Michigan Court Rules in Favor of Plaintiff - Awards Interest Attorney Fees

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Michigan Court of Appeals Rules in Favor of Plaintiff – Awards Penalty Interest And Attorney Fees in No-Fault Case

In March, the Michigan Court of Appeals made an important ruling on penalty interest and attorney fees under the Michigan no-fault law. In Bronson Health Care Group v. Titan Insurance Co., (docket no. 324847, published 3/15/2016), the Court held a no-fault insurer is not permitted to investigate and wait in paying a no-fault claim if it has in its possession reasonable proof of the claim and the amount owed. If the car insurance company does wait, it is liable for penalty interest and attorney fees.

In Bronson Health, Amber French was severely injured while a passenger in a car in Kalamazoo. Following the car accident, she spent about a week at Bronson Methodist Hospital. She did not have auto insurance of her own and did not live with a resident relative who carried auto insurance. In addition, the vehicle she was in was uninsured. As a result, she applied for insurance through the Michigan Assigned Claims Plan (MACP), who assigned Titan Insurance to pay her claim.

On three separate occasions, Bronson Hospital submitted applications to the MACP for personal injury protection (PIP) benefits so the hospital would get reimbursed for its services from Titan Insurance. Although Titan Insurance received the applications, which outlined Ms. French’s injuries and the fact no other car insurance company was higher in priority to pay her claim, Titan still refused to pay the medical bill within 30 days.

Under Michigan law, specifically MCL 500.3142, PIP benefits are overdue if not paid within 30 days after an insurer receives reasonable proof of the fact and the amount of loss sustained. Further, the insurer must pay a 12% penalty interest for overdue payments.

Because Titan Insurance refused to pay the hospital bill, Bronson sued Titan. Almost a year later, Titan Insurance finally relented and paid Bronson Hospital its outstanding bill.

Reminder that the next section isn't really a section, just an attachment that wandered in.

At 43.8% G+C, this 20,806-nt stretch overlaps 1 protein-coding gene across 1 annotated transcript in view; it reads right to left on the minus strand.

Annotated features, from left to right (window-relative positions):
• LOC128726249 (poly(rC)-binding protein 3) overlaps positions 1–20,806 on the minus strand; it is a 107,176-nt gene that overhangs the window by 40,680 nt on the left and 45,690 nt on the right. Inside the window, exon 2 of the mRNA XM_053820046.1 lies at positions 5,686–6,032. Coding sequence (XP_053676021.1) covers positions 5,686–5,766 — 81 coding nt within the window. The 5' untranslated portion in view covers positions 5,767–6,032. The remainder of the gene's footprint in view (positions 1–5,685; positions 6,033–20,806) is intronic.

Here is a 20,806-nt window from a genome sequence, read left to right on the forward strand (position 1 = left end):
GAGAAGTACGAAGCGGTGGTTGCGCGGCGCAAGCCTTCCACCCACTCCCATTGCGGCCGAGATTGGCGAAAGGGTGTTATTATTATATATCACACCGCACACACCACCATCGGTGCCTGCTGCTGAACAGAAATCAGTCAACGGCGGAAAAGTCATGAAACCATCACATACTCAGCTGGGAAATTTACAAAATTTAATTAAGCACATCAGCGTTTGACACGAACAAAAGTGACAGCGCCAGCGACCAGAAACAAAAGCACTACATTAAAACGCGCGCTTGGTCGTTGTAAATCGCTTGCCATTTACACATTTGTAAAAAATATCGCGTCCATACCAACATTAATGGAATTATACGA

However, due to the delay in payment, Bronson wanted Titan Insurance to pay penalty interest and attorney fees, as allowed under the Michigan no-fault law. Bronson argued that Titan had everything it needed to pay the bill within the 30 day review period, failed to do so, and therefore is obligated to pay a 12% penalty interest and attorney fees.

The Michigan Court of Appeals agreed, holding that under MCL 500.3142, a claimant is not required to prove that the insurer acted arbitrarily or unreasonably delayed in paying benefits. Instead, the insurer is liable for penalty interest if it does not pay the claim within 30 days after receiving reasonable proof of loss. Titan Insurance does not get the benefit of confirming on its own timeline whether it was the correct no-fault insurer to pay the claim. If it has reasonable proof of loss, it must pay the claim within 30 days.

The Court also held that Titan Insurance was responsible for paying attorney fees and costs under MCL 600.2591. Under this statute, if a court finds a civil action or defense as frivolous, the court shall award to the prevailing party the costs and fees incurred by that party. Because Titan’s defense to penalty interest pursuant to MCL 500.3142 was frivolous under MCL 600.2591, it was responsible for paying Bronson Hospital’s attorney fees.

The Bronson Health Care case is a major win for injured people. Because bad faith is not an actionable claim against Michigan insurance companies, the only ammunition claimants have against insurance car companies for delaying or outright refusing to pay good claims is the 12% penalty interest fee and attorney fees awards.

On a daily basis, insurance carriers like State Farm and Allstate Insurance refuse to pay no-fault benefits, instead conducting unnecessary “investigations” to delay payment. These insurance carriers do this knowing full well that many judges and juries are unwilling to “pull the trigger” and award penalty interest and attorney fees. This decision provides these decision makers with the ammo they need to hopefully make the right decision in the future so our state’s auto insurance carriers remain in check.